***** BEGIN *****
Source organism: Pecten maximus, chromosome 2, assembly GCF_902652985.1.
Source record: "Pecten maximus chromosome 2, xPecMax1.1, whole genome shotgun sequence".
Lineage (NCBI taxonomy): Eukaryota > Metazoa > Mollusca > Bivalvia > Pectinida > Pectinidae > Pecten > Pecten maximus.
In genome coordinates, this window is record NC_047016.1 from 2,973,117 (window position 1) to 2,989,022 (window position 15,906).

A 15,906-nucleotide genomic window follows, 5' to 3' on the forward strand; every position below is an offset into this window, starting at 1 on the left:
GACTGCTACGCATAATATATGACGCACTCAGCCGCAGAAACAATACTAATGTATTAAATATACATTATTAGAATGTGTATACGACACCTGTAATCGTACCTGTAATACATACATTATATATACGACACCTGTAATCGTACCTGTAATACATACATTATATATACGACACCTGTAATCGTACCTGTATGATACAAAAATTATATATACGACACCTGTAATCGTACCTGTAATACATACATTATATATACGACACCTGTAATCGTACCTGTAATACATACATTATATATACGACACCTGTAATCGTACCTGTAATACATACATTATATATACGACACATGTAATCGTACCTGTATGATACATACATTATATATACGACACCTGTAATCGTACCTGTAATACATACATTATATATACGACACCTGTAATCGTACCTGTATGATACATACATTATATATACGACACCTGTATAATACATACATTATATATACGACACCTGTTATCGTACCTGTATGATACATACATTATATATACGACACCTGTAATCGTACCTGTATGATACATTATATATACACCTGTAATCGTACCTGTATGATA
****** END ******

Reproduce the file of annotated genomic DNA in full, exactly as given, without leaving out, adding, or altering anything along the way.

Source organism: Pecten maximus, chromosome 2, assembly GCF_902652985.1.
Source record: "Pecten maximus chromosome 2, xPecMax1.1, whole genome shotgun sequence".
Lineage (NCBI taxonomy): Eukaryota > Metazoa > Mollusca > Bivalvia > Pectinida > Pectinidae > Pecten > Pecten maximus.
In genome coordinates, this window is record NC_047016.1 from 2,973,117 (window position 1) to 2,989,022 (window position 15,906).

A 15,906-nucleotide genomic window follows, 5' to 3' on the forward strand; every position below is an offset into this window, starting at 1 on the left:
GACTGCTACGCATAATATATGACGCACTCAGCCGCAGAAACAATACTAATGTATTAAATATACATTATTAGAATGTGTATACGACACCTGTAATCGTACCTGTAATACATACATTATATATACGACACCTGTAATCGTACCTGTAATACATACATTATATATACGACACCTGTAATCGTACCTGTATGATACAAAAATTATATATACGACACCTGTAATCGTACCTGTAATACATACATTATATATACGACACCTGTAATCGTACCTGTAATACATACATTATATATACGACACCTGTAATCGTACCTGTAATACATACATTATATATACGACACATGTAATCGTACCTGTATGATACATACATTATATATACGACACCTGTAATCGTACCTGTAATACATACATTATATATACGACACCTGTAATCGTACCTGTATGATACATACATTATATATACGACACCTGTATAATACATACATTATATATACGACACCTGTTATCGTACCTGTATGATACATACATTATATATACGACACCTGTAATCGTACCTGTATGATACATTATATATACACCTGTAATCGTACCTGTATGATA